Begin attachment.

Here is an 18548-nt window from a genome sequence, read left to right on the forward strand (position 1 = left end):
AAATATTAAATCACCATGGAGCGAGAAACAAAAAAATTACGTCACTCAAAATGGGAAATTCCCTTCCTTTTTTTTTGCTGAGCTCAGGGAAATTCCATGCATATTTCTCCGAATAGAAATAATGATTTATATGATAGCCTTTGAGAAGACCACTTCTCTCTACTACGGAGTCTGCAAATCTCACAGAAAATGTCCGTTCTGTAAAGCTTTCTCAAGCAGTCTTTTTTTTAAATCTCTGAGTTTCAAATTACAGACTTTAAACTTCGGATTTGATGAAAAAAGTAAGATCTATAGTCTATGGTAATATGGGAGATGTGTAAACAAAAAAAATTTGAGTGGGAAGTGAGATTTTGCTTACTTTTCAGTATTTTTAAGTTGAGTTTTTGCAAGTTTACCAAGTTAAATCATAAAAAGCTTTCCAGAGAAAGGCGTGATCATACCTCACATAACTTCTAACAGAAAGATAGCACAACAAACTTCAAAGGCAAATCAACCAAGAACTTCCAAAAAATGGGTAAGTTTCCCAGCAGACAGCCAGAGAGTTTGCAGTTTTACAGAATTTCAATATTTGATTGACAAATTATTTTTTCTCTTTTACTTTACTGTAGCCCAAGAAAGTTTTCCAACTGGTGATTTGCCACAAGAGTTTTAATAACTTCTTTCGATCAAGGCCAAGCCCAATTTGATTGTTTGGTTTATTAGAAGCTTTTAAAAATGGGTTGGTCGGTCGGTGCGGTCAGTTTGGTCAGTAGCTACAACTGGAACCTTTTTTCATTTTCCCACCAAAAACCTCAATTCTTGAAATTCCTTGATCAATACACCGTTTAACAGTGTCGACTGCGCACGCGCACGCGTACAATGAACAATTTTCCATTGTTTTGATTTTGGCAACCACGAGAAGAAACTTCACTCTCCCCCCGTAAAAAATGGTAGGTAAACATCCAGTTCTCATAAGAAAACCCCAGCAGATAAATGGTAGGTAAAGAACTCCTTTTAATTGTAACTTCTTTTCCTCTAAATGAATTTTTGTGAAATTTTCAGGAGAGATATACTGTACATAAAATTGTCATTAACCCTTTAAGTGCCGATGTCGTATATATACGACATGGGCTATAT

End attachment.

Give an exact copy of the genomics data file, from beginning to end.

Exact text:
Here is an 18548-nt window from a genome sequence, read left to right on the forward strand (position 1 = left end):
AAATATTAAATCACCATGGAGCGAGAAACAAAAAAATTACGTCACTCAAAATGGGAAATTCCCTTCCTTTTTTTTTGCTGAGCTCAGGGAAATTCCATGCATATTTCTCCGAATAGAAATAATGATTTATATGATAGCCTTTGAGAAGACCACTTCTCTCTACTACGGAGTCTGCAAATCTCACAGAAAATGTCCGTTCTGTAAAGCTTTCTCAAGCAGTCTTTTTTTTAAATCTCTGAGTTTCAAATTACAGACTTTAAACTTCGGATTTGATGAAAAAAGTAAGATCTATAGTCTATGGTAATATGGGAGATGTGTAAACAAAAAAAATTTGAGTGGGAAGTGAGATTTTGCTTACTTTTCAGTATTTTTAAGTTGAGTTTTTGCAAGTTTACCAAGTTAAATCATAAAAAGCTTTCCAGAGAAAGGCGTGATCATACCTCACATAACTTCTAACAGAAAGATAGCACAACAAACTTCAAAGGCAAATCAACCAAGAACTTCCAAAAAATGGGTAAGTTTCCCAGCAGACAGCCAGAGAGTTTGCAGTTTTACAGAATTTCAATATTTGATTGACAAATTATTTTTTCTCTTTTACTTTACTGTAGCCCAAGAAAGTTTTCCAACTGGTGATTTGCCACAAGAGTTTTAATAACTTCTTTCGATCAAGGCCAAGCCCAATTTGATTGTTTGGTTTATTAGAAGCTTTTAAAAATGGGTTGGTCGGTCGGTGCGGTCAGTTTGGTCAGTAGCTACAACTGGAACCTTTTTTCATTTTCCCACCAAAAACCTCAATTCTTGAAATTCCTTGATCAATACACCGTTTAACAGTGTCGACTGCGCACGCGCACGCGTACAATGAACAATTTTCCATTGTTTTGATTTTGGCAACCACGAGAAGAAACTTCACTCTCCCCCCGTAAAAAATGGTAGGTAAACATCCAGTTCTCATAAGAAAACCCCAGCAGATAAATGGTAGGTAAAGAACTCCTTTTAATTGTAACTTCTTTTCCTCTAAATGAATTTTTGTGAAATTTTCAGGAGAGATATACTGTACATAAAATTGTCATTAACCCTTTAAGTGCCGATGTCGTATATATACGACATGGGCTATAT